Lastly, reach out for supports. There are resources out to help. These can include personal resources like family and friends, or community resources like helplines and counselling. I have linked several options for additional resources at the end of this article you may find useful.

If you or someone you know is struggling, we want to help. Contact us for additional support.


Help in Tough Times We’re here to help

Alberta Emergency Management Agency

Wildfire Resources Information for Albertans

Wildfire preparedness Learn about wildfires and what you can do to protect yourself and others.

Parent Guidelines for Helping Children Impacted by Wildfires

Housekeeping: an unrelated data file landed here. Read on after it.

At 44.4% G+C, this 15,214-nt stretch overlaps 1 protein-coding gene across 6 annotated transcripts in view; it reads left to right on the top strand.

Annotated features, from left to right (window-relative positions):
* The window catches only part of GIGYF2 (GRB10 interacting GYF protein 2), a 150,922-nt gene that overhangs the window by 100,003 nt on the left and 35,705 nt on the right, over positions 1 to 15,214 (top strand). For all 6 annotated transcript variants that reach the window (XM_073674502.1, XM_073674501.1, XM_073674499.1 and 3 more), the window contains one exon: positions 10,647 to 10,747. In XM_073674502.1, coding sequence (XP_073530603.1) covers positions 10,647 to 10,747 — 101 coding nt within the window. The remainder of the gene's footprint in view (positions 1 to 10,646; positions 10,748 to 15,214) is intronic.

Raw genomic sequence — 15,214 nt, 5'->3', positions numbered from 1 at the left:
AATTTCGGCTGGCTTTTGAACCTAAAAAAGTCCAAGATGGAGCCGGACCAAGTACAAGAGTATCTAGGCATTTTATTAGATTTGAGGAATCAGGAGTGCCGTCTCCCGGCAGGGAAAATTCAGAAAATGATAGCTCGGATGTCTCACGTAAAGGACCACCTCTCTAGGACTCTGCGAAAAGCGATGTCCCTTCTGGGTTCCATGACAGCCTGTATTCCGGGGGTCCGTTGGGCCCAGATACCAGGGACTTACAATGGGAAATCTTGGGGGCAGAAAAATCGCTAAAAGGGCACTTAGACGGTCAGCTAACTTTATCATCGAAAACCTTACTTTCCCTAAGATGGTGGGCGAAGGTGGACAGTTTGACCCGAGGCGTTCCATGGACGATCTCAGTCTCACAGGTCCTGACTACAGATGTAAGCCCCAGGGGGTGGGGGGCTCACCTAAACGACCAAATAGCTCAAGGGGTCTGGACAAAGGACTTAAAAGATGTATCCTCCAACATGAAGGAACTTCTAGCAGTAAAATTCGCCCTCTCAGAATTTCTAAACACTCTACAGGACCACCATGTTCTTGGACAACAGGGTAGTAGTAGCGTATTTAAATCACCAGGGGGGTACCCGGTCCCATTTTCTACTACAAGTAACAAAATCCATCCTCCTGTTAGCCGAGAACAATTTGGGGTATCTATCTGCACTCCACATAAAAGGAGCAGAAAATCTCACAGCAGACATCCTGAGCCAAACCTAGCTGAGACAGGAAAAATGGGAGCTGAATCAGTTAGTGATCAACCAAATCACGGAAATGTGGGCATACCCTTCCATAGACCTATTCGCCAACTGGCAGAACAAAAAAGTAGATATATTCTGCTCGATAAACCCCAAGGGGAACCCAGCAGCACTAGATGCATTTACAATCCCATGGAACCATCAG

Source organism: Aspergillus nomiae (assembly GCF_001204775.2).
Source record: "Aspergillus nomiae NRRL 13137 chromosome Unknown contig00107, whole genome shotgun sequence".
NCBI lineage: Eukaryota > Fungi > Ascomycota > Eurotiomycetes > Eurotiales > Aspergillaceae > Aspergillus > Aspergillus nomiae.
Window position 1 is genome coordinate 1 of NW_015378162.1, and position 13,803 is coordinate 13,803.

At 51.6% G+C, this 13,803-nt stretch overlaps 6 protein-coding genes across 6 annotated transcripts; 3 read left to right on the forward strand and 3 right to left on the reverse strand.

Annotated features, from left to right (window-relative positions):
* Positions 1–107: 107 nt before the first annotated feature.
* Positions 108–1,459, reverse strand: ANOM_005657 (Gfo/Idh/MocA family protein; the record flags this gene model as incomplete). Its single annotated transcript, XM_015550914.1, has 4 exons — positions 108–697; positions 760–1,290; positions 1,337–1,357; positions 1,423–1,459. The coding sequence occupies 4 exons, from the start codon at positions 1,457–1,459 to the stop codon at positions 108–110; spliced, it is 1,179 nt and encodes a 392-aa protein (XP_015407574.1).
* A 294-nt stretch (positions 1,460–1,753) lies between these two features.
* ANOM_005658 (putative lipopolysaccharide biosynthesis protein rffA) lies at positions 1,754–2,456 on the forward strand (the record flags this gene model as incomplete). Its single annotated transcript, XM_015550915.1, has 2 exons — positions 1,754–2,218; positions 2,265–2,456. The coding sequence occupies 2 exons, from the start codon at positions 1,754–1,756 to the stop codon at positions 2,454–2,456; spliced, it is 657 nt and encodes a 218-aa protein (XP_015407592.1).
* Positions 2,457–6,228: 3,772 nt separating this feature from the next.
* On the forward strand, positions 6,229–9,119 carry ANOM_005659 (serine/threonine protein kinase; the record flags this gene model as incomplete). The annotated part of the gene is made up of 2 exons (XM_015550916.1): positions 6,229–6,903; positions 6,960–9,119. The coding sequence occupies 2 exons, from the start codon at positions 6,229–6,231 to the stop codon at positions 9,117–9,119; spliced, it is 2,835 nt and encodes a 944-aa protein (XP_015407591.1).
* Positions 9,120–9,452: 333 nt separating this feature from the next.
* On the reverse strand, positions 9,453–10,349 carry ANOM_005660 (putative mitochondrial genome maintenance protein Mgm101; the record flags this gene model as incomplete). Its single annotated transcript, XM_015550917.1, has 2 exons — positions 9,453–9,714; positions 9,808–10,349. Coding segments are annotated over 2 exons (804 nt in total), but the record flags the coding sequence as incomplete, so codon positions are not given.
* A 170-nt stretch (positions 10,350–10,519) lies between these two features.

Helping Children After a Wildfire: Tips for Parents and Teachers

Talking to Your KidsHealthy Together

Community Resources – 211 Alberta

Crisis Text Line - Text CONNECT to 741741

Mental Health Help Line at 1-877-303-2642 or Health Link at 811.

Kids Help Phone – 1-800-668-6868 or text CONNECT to 686868

“Psychology Works” Fact Sheet: Coping with Emergencies, Disasters and Violent Events

Alberta Psychologists Association

Our Disaster Response Network members are offering three (3) pro-bono psychological services to victims and first responders traumatized by recent events.

To access this service, please contact our office by giving us a call at 780-424-0294 or sending us an email at

Alberta Health Disaster Resources

Canadian Red Cross 2023 Alberta Fires

17 views0 comments
bottom of page